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$\aleph_1$ is the least uncountable cardinal, and $|\mathbb{R}| = 2^{\aleph_0}$. To say that there is no uncountable set with cardinality less than that of $\mathbb{R}$ is precisely to say that $|\mathbb{R}|$ is the least uncountable cardinal; that is, $2^{\aleph_0} = \aleph_1$.

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The idea is that you are defining $f(y)$ to be the unique $x$ such that $P(y,x)$ is true. If it said simply ${\forall}y({\exists}x:P(y,x))$ then you would be right that it needs to say $\exists!$ instead of just $\exists$. But notice that it says not just that there is an $x$ such that $P(y,x)$ but that there is an $x$ such that $P(y,z)\Leftrightarrow z=x$ ...

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The existence of intersection follows from the axiom schema of separation which informally tells you that if you start with a set and specify appropriately a way to select certain elements from this set by describing a formula that they satisfy then indeed there exists a subset containing precisely those elements. The construction of intersection fits this ...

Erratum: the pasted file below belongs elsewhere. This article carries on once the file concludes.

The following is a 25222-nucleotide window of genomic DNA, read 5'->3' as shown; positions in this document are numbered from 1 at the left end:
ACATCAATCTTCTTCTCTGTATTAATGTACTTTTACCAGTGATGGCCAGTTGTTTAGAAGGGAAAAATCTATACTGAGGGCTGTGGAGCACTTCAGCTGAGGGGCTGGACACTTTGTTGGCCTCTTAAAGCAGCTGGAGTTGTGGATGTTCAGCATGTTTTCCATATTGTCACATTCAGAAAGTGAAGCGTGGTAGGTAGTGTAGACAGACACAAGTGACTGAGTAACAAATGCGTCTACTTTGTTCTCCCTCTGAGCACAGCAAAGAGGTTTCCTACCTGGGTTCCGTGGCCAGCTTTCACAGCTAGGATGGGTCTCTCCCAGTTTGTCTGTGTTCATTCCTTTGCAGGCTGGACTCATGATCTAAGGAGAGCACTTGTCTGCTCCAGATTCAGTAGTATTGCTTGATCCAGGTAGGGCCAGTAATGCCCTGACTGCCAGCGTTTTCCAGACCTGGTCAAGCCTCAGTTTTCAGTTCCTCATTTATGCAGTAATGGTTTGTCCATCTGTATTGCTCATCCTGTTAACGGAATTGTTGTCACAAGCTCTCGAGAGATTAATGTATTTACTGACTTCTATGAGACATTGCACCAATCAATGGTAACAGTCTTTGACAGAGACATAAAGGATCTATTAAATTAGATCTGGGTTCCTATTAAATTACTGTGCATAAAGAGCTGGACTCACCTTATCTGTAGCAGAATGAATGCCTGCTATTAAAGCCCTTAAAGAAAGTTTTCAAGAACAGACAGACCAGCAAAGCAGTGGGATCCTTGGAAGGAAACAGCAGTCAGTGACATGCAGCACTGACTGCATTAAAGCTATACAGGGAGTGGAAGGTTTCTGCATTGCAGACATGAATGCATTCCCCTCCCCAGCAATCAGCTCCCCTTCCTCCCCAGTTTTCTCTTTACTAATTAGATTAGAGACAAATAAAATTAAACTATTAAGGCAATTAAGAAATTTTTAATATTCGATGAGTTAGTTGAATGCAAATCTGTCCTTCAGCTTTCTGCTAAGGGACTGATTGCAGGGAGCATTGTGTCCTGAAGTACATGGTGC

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HINT: For the first one let $h:\omega_1\times\omega_1\to\omega_1$ be a bijection. Let $C=\{\alpha\in\omega_1:h[\alpha\times\alpha]=\alpha\}$, and show that $C$ is a club set in $\omega_1$. Then consider the sets $h^{-1}[A_\alpha]$ for $\alpha\in C$. For the second, let $h$ and $C$ be as above. For $\alpha\in C$ let $$f_\alpha=\begin{cases} \{\langle\xi,\... 1 Let me elaborate on Asaf's claim that \aleph_\omega cannot be a power set. Suppose |P(X)|=\aleph_\omega for some set X. Since |X|<|P(X)|, |X|<\aleph_\omega, and so |X|=\aleph_n for some n<\omega. It would then follow that$$\aleph_\omega^{\aleph_0}\leq\aleph_\omega^{\aleph_n}=(2^{\aleph_n})^{\aleph_n}=2^{\aleph_n^2}=2^{\aleph_n}=\...

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Let $E=\{2n:n\in\Bbb N\}$, and let $\mathscr{B}=\{B_x:x\in\Bbb R\}$ be an almost disjoint family of infinite subsets of $E$; you’ll find constructions in the answer to this question and the one to which it’s linked as a duplicate. For $x\in\Bbb R$ let $A_x=B_x\cup(\Bbb N\setminus E)$; then $\mathscr{A}=\{A_x:x\in\Bbb R\}$ has the desired properties.

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What you’re missing, I think, is that as a set the tree $T$ is simply $\omega_1$: its elements are the countable ordinals. Fix $\alpha_0<\omega_1$. Given $\alpha_n<\omega_1$ for some $n\in\omega$, there is an $\alpha_{n+1}$ such that $\alpha_n<\alpha_{n+1}<\omega_1$, $\alpha_n\subseteq T\upharpoonright\alpha_{n+1}$, and \$T\upharpoonright \...

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The idea is that a coloring of pairs is equivalent to a graph (by considering the coloring as the characteristics function of the graph relation); and homogeneous sets are either a clique or an anti-clique. If your ultrafilter is Ramsey, then given any coloring you look at the induced graph, and you look at its connected components: either one of them is in ...